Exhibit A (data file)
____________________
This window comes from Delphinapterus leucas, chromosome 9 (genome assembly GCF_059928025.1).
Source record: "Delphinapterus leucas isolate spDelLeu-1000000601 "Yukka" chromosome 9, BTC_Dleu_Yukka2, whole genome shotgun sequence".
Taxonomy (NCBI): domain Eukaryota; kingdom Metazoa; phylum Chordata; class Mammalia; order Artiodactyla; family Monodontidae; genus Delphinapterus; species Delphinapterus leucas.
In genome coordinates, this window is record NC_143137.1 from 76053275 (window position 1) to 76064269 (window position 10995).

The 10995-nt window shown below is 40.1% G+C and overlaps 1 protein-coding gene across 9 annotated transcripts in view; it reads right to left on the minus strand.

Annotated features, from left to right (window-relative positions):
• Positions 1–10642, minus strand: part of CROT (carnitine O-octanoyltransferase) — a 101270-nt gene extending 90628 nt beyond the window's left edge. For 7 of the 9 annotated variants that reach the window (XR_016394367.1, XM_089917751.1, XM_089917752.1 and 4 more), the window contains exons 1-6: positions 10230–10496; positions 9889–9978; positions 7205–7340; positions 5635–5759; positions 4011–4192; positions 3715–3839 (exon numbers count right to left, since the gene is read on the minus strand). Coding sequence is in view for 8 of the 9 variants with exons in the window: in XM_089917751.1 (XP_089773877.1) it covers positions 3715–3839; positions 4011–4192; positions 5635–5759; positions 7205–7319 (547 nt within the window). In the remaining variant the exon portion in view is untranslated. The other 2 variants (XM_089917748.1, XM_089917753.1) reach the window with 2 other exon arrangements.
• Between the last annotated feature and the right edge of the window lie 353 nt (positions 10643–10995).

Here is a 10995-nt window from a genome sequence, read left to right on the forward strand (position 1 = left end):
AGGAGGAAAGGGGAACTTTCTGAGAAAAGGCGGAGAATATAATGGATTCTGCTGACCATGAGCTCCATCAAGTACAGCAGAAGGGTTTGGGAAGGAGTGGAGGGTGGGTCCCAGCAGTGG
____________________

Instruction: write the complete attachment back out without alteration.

This window comes from Delphinapterus leucas, chromosome 9 (genome assembly GCF_059928025.1).
Source record: "Delphinapterus leucas isolate spDelLeu-1000000601 "Yukka" chromosome 9, BTC_Dleu_Yukka2, whole genome shotgun sequence".
Taxonomy (NCBI): domain Eukaryota; kingdom Metazoa; phylum Chordata; class Mammalia; order Artiodactyla; family Monodontidae; genus Delphinapterus; species Delphinapterus leucas.
In genome coordinates, this window is record NC_143137.1 from 76053275 (window position 1) to 76064269 (window position 10995).

The 10995-nt window shown below is 40.1% G+C and overlaps 1 protein-coding gene across 9 annotated transcripts in view; it reads right to left on the minus strand.

Annotated features, from left to right (window-relative positions):
• Positions 1–10642, minus strand: part of CROT (carnitine O-octanoyltransferase) — a 101270-nt gene extending 90628 nt beyond the window's left edge. For 7 of the 9 annotated variants that reach the window (XR_016394367.1, XM_089917751.1, XM_089917752.1 and 4 more), the window contains exons 1-6: positions 10230–10496; positions 9889–9978; positions 7205–7340; positions 5635–5759; positions 4011–4192; positions 3715–3839 (exon numbers count right to left, since the gene is read on the minus strand). Coding sequence is in view for 8 of the 9 variants with exons in the window: in XM_089917751.1 (XP_089773877.1) it covers positions 3715–3839; positions 4011–4192; positions 5635–5759; positions 7205–7319 (547 nt within the window). In the remaining variant the exon portion in view is untranslated. The other 2 variants (XM_089917748.1, XM_089917753.1) reach the window with 2 other exon arrangements.
• Between the last annotated feature and the right edge of the window lie 353 nt (positions 10643–10995).

Here is a 10995-nt window from a genome sequence, read left to right on the forward strand (position 1 = left end):
AGGAGGAAAGGGGAACTTTCTGAGAAAAGGCGGAGAATATAATGGATTCTGCTGACCATGAGCTCCATCAAGTACAGCAGAAGGGTTTGGGAAGGAGTGGAGGGTGGGTCCCAGCAGTGG